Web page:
SCIE Research resource 02: Collection of examples of service user and carer participation in systematic reviews

By Sarah Carr and Esther Coren.

Published: February 2007

This collection of case studies of user involvement in systematic reviews has been produced to complement SCIE's Research Resource 1: Systematic review guidelines. The intention is that this document will be updated as new reports of user involvement in reviews become available. The three examples included here provide an overview of user and carer participation in different aspects of the systematic review process.

Summary of examples

Example 1

This example of a systematic review looks at consumers’ perspectives on electro-convulsive therapy (ECT). It is a unique example in social care research of a service user-led systematic synthesis of research. The review included user perspectives on ECT compared with clinically rated outcomes. In this review the lead researchers were service users with experience of ECT. There was also a project advisory group that included service user members.

Example 2

This systematic review was funded by the Department of Health and conducted at the Evidence for Policy and Practice Information and Coordinating (EPPI) Centre. It concerned HIV prevention in men who have sex with men. This review involved service user organisations participating in the review on its advisory group.

Example 3

This systematic review was part of a series of projects to develop evidence-based policy for the National Newborn Screening Programme. In this review, the user involvement was mostly concerned with the interpretation and implementation of the findings so that useful guidance could be developed.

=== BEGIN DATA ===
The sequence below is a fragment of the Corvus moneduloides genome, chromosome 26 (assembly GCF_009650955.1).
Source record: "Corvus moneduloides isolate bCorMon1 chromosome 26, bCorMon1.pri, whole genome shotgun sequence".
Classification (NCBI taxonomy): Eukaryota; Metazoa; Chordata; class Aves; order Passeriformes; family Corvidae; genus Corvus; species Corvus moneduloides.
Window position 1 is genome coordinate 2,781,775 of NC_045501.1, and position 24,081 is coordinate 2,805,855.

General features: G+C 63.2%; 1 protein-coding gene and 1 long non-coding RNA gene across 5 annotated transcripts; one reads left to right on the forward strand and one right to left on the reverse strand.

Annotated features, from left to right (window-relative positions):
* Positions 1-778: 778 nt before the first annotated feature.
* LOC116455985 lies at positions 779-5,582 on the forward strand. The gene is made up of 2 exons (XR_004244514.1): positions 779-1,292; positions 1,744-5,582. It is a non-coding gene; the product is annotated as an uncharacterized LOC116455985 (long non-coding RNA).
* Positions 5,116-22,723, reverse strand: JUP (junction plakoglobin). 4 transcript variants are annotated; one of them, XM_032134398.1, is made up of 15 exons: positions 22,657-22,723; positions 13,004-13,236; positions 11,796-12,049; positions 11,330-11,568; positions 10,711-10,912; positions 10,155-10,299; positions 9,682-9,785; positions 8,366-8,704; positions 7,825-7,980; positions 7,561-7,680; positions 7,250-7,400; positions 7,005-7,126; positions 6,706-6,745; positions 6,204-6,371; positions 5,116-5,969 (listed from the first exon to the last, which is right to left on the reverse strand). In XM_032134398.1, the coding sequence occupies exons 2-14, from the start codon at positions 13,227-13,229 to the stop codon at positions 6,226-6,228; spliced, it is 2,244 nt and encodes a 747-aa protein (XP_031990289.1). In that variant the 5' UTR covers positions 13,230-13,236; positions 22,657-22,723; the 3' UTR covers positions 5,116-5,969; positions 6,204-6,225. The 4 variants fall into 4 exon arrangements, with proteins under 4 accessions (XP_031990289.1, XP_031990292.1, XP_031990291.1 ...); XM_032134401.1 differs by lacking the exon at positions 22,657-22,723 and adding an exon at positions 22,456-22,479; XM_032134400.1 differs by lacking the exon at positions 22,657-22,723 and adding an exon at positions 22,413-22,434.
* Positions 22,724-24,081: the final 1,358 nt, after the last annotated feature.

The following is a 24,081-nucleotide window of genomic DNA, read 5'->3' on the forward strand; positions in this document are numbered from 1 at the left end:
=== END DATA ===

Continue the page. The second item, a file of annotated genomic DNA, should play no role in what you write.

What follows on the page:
A SCIE knowledge review comprises several elements: a systematic review of the knowledge available in research, a survey of practice which explores knowledge not reported in the literature and generates examples of good practice, and the contextual knowledge provided by policy, organisational change processes and legislation. As part of its commitment to transparency and rigour, SCIE is developing a comprehensive description of all these processes.

This resource complements SCIE’s Research resource 1: The conduct of systematic research reviews for SCIE knowledge reviews.

The resource will be updated as new reports of user involvement in reviews become available.


The aim of this resource is that it will encourage systematic reviewers to involve service users in conducting systematic reviews and to make them aware of the sorts of things they will need to consider when involving service users.


This guidance is for use by SCIE employees in commissioning work and for use by all researchers who undertake SCIE research commissions. It will also be useful for everyone who undertakes systematic reviews both in social care and health.

To find out more